I always opt for Craftsman when I need a new tool. Say what you will about Sears, they've taken care to maintain the quality and value of their tools.
posted by Thorzdad at 5:00 AM on May 9, 2011 [1 favorite]


I have to agree with 6550, they are pretty good tools, not the best, but there is many that are significantly worse. The best thing about them is not having to mail or drive very far to get them replaced. I have broken a couple sockets and a ratchet and had no problems getting them replaced.
posted by DJWeezy at 5:26 AM on May 9, 2011


My father had a 1/2-inch ratchet made before WW2 - no plating at all, very basic tool, but it said Craftsman on it. He took it to sears when it stopped working, and they let him pick their best current one.



...even cheap hammers, screwdrivers, wrenches etc will last a lifetime of wear for all but the most demanding of handy people or professionals....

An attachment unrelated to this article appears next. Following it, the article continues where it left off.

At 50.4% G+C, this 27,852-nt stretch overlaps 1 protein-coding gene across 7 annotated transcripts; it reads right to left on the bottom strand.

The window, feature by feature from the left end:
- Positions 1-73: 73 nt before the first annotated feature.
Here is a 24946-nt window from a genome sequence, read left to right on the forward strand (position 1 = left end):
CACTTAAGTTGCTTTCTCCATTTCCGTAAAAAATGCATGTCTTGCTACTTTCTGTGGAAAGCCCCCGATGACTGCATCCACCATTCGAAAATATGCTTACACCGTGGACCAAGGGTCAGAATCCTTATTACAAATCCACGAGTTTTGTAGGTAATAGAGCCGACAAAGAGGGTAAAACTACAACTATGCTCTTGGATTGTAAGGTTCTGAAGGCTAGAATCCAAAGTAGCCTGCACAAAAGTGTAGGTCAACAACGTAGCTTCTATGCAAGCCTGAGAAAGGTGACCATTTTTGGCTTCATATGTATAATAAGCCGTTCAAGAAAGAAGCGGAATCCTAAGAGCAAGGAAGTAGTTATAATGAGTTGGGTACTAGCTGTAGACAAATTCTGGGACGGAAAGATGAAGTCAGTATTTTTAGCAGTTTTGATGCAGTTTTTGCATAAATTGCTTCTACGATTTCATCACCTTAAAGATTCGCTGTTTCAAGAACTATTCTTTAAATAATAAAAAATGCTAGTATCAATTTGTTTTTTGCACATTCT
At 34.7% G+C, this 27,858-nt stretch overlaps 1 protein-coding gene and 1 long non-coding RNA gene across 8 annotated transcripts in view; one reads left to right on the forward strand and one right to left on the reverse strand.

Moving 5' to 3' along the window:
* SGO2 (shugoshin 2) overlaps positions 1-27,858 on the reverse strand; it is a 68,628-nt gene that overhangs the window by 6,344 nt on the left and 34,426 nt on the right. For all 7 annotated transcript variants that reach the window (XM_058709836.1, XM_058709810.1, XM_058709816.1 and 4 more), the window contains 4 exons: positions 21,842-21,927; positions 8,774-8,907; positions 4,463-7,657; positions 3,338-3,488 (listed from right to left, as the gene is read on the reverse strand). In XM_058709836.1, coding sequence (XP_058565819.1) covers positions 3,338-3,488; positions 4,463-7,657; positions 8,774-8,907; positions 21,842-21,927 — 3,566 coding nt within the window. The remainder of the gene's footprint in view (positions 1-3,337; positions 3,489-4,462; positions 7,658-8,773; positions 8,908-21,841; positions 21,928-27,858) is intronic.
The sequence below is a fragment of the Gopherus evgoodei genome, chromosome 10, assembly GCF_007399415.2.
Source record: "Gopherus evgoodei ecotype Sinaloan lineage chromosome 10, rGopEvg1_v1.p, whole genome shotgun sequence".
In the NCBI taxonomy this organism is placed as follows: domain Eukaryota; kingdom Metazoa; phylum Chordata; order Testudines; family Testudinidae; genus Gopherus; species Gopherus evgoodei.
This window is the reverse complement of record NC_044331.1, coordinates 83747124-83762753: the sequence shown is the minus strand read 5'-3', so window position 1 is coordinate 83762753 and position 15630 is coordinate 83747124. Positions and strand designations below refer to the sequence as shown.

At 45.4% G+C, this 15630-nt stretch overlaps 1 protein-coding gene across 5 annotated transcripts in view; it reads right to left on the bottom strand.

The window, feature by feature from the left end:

This is not true. While Harbor Freight may sell some good enough tools, there are lots of really poor-quality cheap tools out there. I've used some, and I have the scars to show for it.
posted by Kirth Gerson at 5:56 AM on May 9, 2011 [3 favorites]


I've returned 2 or 3 Craftsman hand tools over the years and have never had any resistance.

Just be wary that not everything with the Craftsman name has this warranty. Their power tools, for example, carry a 1-year warranty.


posted by PSB at 6:26 AM on May 9, 2011


I've heard about people having trouble exchanging Craftsman tools for the warranty